Stretch It Out:
    Cosgrove says stretching is beneficial and something people don’t do often enough. “Biomechanics has shown that the best way to stretch muscles is by contracting and lengthening them at the same time,” says Dara. Here are three stretches to try that she does regularly (from her book Gold-Medal Fitness, available on Amazon.com from $6.72:

    For your outer thighs: The Knee to Chest Stretch
    1. Lie on your back with your head supported by a pillow, towel, or rolled mat. Cross your left foot over your right knee. Clasp your hands around your uncrossed (right) leg, behind the thigh.

    2. Push out with your crossed left leg, contracting your glutes and iliotibial band.

    3. As you contract the left leg into the right thigh, use the right leg and the arms to pull the right leg into the body.

    4. Pull your right knee to your chest until you can no longer resist.

    5. Release and return to start position.

    6. Do 5-10 reps on each side.

    For your groin: The Butterfly Stretch

    1. Sit on the floor with your legs bent and your heels together as close to your glutes as possible.

    2. Place your hands or elbows on the inside of your knees.

    3. Squeeze your knees together and use your hands or elbows to resist, then open your legs out to the side.

    4. Try to open your knees not just down, but away. This will help create traction in order to give you the best stretch.

    5. Release and return to start position.

    6. Do 5-10 reps.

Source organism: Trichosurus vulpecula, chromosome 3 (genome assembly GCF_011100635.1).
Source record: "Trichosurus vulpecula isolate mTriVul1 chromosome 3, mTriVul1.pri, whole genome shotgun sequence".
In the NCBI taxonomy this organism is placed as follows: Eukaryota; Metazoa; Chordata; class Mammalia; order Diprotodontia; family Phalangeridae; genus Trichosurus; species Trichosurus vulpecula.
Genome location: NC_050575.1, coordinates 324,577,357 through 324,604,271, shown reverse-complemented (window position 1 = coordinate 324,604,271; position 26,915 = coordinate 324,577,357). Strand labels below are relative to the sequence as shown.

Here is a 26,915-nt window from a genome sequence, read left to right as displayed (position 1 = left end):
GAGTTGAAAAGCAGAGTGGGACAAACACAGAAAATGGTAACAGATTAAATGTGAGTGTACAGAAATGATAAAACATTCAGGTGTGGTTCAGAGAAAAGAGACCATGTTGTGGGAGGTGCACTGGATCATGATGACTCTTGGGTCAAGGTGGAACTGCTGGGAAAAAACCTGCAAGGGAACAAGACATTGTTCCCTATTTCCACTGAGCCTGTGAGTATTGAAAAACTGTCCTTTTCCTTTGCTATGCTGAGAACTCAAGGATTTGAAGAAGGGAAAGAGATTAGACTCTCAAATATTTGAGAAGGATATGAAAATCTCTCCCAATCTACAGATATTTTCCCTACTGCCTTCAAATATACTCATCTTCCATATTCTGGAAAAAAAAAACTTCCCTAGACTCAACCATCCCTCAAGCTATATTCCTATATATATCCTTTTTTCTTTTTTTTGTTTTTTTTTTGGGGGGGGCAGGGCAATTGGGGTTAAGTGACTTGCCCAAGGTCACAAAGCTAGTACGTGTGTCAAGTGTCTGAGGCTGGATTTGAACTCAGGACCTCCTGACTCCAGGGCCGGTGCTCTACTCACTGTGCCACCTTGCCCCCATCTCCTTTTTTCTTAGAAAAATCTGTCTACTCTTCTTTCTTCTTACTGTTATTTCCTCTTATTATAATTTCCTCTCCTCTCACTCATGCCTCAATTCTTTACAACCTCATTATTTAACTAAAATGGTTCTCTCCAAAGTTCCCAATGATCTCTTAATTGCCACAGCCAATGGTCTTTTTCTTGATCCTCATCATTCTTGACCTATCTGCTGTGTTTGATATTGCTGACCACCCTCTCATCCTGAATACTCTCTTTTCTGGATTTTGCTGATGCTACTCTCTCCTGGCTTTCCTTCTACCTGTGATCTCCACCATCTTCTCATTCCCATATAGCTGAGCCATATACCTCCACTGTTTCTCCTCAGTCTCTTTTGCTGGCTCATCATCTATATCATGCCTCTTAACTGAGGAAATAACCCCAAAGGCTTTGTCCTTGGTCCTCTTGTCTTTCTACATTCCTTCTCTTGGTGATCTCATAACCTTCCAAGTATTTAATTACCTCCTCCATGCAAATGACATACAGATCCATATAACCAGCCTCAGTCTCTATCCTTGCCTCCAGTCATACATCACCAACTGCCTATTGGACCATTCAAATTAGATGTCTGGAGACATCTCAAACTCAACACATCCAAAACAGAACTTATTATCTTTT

For your chest and biceps: The Eccentric Push-Up

    1. Start in a push-up position with your hands shoulder width apart and your toes on the floor. For a beginner version, bend your legs and do the push-up from your knee. For a more advanced version, elevate your hands on yoga blocks so that you can lower the body below the plane of the floor.

    2. Slowly lower your chest to the ground with your head up, making sure that your elbows are in tight at your sides, parallel to your body, and that you maintain an external rotation of your arms.

    3. Return to push-up position.

    4. Do 5-10 reps.
    Eat Up
    “Everything you put into your body counts,” says Torres. Lauren Slayton, MS, RD, of Food Trainers in New York City, says the timing of your post-workout snack is critical for recovery. “You want to replenish fluid, electrolytes, protein and carbs within 30 to 40 minutes of your workout,” she says. Slayton suggests chocolate milk for a great mix of protein and carbs, tart cherry juice (which has been shown to delay muscle soreness after a workout), or a smoothie with fresh ginger, turmeric, coconut water, banana, protein powder and honey or stevia.

    While nothing’s off limits for Torres,—think: everything in moderation!—she aims to keep her diet clean and focuses on getting plenty of fatty acids. “They’re essential to support your workout and help the development of lean muscle mass and weight loss,” says Torres. Find them in walnuts, flax seeds and fatty fish like salmon, or in these good sources.